The Life of TIMOTHY BENSON
Amongst the number of those unfortunate persons whose memory we have preserved to the world in order that their punishments may become lasting warnings unto all who are in any danger of following their footsteps, none is more capable of affording useful reflections than the incidents that are to be found in the life of this robber are likely to create. He was the son of a serjeant's wife, in the regiment of the Earl of Derby, but who his father was it would be hard to say. His mother having had a long intrigue with one Captain Benson and the serjeant dying soon after this child was born, she thought fit to give him the captain's name, declaring publicly enough, that if it was in her power to distinguish, the captain must be his father. Certain it is that the woman acted cunningly, at least, for Benson, who had never had a child, was so pleased with the boy's ingenuity that he sent him to a grammar school in Yorkshire, where he caused him to be educated as well as if he had been his legitimate son.
Nothing could be more dutiful than Tim was, while a child. The captain was continually vexed with long letters from the gentlewoman where he was boarded, concerning master's fine person, great parts and wonderful improvements, which Benson, being a man of sense, took to be such gross flattery that he came down to Bellerby, the village where the child was, on purpose to take it away. But Mr. Tim, upon his arrival, appeared such a prodigy both in beauty and understanding that the old gentleman was perfectly ravished with him, and whatever he might believe before, vanity now engaged him to think the youth his son. For this reason he doubled his care in providing for him, and when he had made a sufficient progress at the Grammar School, he caused him to be sent over to Leyden, a university of which he had a great opinion.
Timothy lost not any of his reputation in this change of climate, but returned in three years time from Holland as accomplished a young fellow as had been bred there for a long time. He had but just made his compliments to his supposed father, and received thirty guineas from him as a welcome to England, before the old gentleman fell ill of a pleurisy, which in four days' time deprived him of his life; and as he had no will, his estate of L300 a year, and about L700 in money (which he had lent out on securities), descended to his sister's son, as arrant a booby as ever breathed, and deprived Tim both of his present subsistance and future hopes.
In this distressed condition he took lodgings in a little court at the farther end of Westminster. He had a great number of good clothes, and as he then addicted himself to nothing so much as reading, he lived so frugally as to make a very tolerable appearance, and to pay everybody justly for about half a year, which so well established his credit in the neighbourhood that he was invited to the houses of the best families thereabouts, and might undoubtedly, if he had had his wits about him, have married some young gentlewoman thereabouts of a tolerable fortune. But happening to lodge over against a great mantua-maker's, he took notice of a young girl who was her apprentice, and happened to be a chandler's daughter, at Hammersmith. The wench, whose name was Jenny, was really handsome and agreeable, but as things were circumstanced with him, nothing could be more ridiculous than that passion which he suffered himself to entertain for her.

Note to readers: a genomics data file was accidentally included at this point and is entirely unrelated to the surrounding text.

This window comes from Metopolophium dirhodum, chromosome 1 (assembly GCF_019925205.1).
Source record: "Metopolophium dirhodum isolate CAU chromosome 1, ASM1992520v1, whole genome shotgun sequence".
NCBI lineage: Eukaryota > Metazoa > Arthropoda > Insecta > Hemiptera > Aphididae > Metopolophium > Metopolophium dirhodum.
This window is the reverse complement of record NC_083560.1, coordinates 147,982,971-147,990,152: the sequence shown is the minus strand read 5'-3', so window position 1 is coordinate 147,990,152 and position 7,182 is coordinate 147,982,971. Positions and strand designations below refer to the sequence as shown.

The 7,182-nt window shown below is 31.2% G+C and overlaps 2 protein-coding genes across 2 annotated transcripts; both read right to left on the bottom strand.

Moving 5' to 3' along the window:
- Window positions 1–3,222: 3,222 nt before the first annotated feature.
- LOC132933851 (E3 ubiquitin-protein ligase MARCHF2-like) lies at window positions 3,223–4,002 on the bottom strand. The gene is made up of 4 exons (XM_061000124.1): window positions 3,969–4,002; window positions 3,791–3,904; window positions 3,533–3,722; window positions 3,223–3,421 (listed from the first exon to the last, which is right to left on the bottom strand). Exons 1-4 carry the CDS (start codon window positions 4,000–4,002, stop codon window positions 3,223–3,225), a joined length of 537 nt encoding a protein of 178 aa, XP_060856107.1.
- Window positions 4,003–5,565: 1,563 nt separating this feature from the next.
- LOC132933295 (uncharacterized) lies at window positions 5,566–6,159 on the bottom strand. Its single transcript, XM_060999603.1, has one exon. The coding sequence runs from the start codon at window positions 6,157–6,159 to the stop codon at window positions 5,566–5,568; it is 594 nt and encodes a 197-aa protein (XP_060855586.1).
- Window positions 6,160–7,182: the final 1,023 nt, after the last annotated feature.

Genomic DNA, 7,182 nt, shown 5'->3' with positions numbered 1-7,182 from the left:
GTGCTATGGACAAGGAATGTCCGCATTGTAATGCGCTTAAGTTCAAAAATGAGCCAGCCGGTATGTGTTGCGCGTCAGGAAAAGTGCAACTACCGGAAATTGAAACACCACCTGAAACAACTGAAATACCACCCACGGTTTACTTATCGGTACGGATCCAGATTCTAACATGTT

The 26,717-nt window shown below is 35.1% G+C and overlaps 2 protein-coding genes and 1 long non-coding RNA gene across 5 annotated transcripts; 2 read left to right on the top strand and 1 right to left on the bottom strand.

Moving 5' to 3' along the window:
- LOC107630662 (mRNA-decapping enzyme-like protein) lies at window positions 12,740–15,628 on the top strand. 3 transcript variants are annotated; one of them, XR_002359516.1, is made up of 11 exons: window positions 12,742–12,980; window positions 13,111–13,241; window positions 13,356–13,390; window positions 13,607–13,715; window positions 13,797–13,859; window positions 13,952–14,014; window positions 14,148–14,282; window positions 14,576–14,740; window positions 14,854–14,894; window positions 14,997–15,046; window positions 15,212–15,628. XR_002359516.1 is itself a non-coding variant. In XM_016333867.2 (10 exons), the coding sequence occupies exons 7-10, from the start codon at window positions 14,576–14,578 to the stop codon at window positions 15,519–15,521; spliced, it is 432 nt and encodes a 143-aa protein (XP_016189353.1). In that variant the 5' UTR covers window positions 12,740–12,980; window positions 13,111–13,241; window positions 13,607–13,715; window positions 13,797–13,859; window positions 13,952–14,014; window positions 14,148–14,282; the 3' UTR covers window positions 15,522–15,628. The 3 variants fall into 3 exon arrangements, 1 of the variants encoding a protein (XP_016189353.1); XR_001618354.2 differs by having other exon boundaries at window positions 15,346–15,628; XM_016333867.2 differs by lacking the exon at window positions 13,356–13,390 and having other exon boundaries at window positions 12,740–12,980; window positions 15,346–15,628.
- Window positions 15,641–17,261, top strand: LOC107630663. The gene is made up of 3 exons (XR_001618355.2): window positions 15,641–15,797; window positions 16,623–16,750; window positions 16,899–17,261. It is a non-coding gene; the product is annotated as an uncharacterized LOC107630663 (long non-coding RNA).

It is very probable that he might have had some transient amours before this, but Jenny was certainly the mistress to whom he made his first addresses, and the real passion of his heart. The girl was quickly tempted by the person and appearance of her lover, and without enquiring too narrowly into his circumstances, would certainly have yielded to his passion, if marriage had been the thing at which he aimed; but he was an obstacle hard to get over. Tim looked upon himself to be irretrievably undone from the hour he entered into that state. At last he conquered that virtue which his mistress had hitherto preserved, and after they had fooled away a month or two together, at the expense of all he had, Tim found himself at last obliged to confess the truth of his circumstances, and by that confession brought a flood of grief upon his fair one, who had hitherto been unaccustomed to misfortunes.
When they first came together it was agreed between them to quit that part of the town where they were both known, and they afterwards lodged in a very pretty little house on the edge of Red Lion Fields. On the morning Tim made this discovery, his cash was reduced to a single crown. It is true he had abundance of things of value, but when once they began to go, he was conscious to himself that starving would be quickly their lot, and what added more to his misfortunes was that his mistress, amidst all her sighs and afflictions, declared she would rather continue with him than go home to her relations, though from the indulgence of a mother she did not doubt of meeting with a good reception.